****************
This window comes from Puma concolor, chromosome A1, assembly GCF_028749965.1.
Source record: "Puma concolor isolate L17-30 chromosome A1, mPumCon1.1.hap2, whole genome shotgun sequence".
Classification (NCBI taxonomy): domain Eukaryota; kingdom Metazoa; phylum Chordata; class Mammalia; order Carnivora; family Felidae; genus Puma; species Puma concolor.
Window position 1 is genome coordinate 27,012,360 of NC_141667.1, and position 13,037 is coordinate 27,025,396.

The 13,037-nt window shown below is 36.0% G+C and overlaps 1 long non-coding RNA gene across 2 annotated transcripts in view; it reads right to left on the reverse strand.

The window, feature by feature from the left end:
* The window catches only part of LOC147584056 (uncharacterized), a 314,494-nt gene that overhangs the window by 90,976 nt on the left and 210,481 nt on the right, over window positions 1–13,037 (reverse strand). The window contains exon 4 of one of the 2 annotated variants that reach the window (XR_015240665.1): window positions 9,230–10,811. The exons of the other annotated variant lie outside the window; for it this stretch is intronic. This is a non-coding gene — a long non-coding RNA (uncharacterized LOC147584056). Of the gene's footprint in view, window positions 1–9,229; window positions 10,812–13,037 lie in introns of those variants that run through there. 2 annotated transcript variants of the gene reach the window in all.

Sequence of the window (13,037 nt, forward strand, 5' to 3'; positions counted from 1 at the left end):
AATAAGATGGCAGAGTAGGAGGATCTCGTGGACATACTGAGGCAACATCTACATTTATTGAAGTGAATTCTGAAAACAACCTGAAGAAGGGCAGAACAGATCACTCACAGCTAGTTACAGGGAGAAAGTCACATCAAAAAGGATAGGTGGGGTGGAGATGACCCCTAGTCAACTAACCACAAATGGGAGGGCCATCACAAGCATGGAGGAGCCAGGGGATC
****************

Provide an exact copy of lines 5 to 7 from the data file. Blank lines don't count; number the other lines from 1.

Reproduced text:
The 13,037-nt window shown below is 36.0% G+C and overlaps 1 long non-coding RNA gene across 2 annotated transcripts in view; it reads right to left on the reverse strand.

The window, feature by feature from the left end:
* The window catches only part of LOC147584056 (uncharacterized), a 314,494-nt gene that overhangs the window by 90,976 nt on the left and 210,481 nt on the right, over window positions 1–13,037 (reverse strand). The window contains exon 4 of one of the 2 annotated variants that reach the window (XR_015240665.1): window positions 9,230–10,811. The exons of the other annotated variant lie outside the window; for it this stretch is intronic. This is a non-coding gene — a long non-coding RNA (uncharacterized LOC147584056). Of the gene's footprint in view, window positions 1–9,229; window positions 10,812–13,037 lie in introns of those variants that run through there. 2 annotated transcript variants of the gene reach the window in all.